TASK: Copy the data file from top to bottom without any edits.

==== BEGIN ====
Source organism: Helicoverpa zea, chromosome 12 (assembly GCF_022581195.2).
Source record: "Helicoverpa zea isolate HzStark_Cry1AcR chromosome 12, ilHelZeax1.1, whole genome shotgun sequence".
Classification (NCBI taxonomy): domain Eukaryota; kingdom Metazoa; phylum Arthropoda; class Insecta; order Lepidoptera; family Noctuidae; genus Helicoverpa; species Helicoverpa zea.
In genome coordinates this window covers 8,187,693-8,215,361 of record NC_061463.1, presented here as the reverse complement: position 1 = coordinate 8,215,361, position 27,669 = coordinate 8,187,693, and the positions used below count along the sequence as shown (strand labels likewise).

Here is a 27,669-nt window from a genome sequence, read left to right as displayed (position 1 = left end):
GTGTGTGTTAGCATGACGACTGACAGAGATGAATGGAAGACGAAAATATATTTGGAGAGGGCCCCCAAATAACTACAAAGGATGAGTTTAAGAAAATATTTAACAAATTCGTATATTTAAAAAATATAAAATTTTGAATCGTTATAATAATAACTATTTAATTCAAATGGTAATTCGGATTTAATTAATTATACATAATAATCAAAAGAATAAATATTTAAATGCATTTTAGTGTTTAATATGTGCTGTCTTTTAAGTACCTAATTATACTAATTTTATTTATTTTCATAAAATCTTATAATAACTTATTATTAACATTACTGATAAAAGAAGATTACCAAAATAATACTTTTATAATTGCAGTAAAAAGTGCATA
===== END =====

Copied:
Source organism: Helicoverpa zea, chromosome 12 (assembly GCF_022581195.2).
Source record: "Helicoverpa zea isolate HzStark_Cry1AcR chromosome 12, ilHelZeax1.1, whole genome shotgun sequence".
Classification (NCBI taxonomy): domain Eukaryota; kingdom Metazoa; phylum Arthropoda; class Insecta; order Lepidoptera; family Noctuidae; genus Helicoverpa; species Helicoverpa zea.
In genome coordinates this window covers 8,187,693-8,215,361 of record NC_061463.1, presented here as the reverse complement: position 1 = coordinate 8,215,361, position 27,669 = coordinate 8,187,693, and the positions used below count along the sequence as shown (strand labels likewise).

Here is a 27,669-nt window from a genome sequence, read left to right as displayed (position 1 = left end):
GTGTGTGTTAGCATGACGACTGACAGAGATGAATGGAAGACGAAAATATATTTGGAGAGGGCCCCCAAATAACTACAAAGGATGAGTTTAAGAAAATATTTAACAAATTCGTATATTTAAAAAATATAAAATTTTGAATCGTTATAATAATAACTATTTAATTCAAATGGTAATTCGGATTTAATTAATTATACATAATAATCAAAAGAATAAATATTTAAATGCATTTTAGTGTTTAATATGTGCTGTCTTTTAAGTACCTAATTATACTAATTTTATTTATTTTCATAAAATCTTATAATAACTTATTATTAACATTACTGATAAAAGAAGATTACCAAAATAATACTTTTATAATTGCAGTAAAAAGTGCATA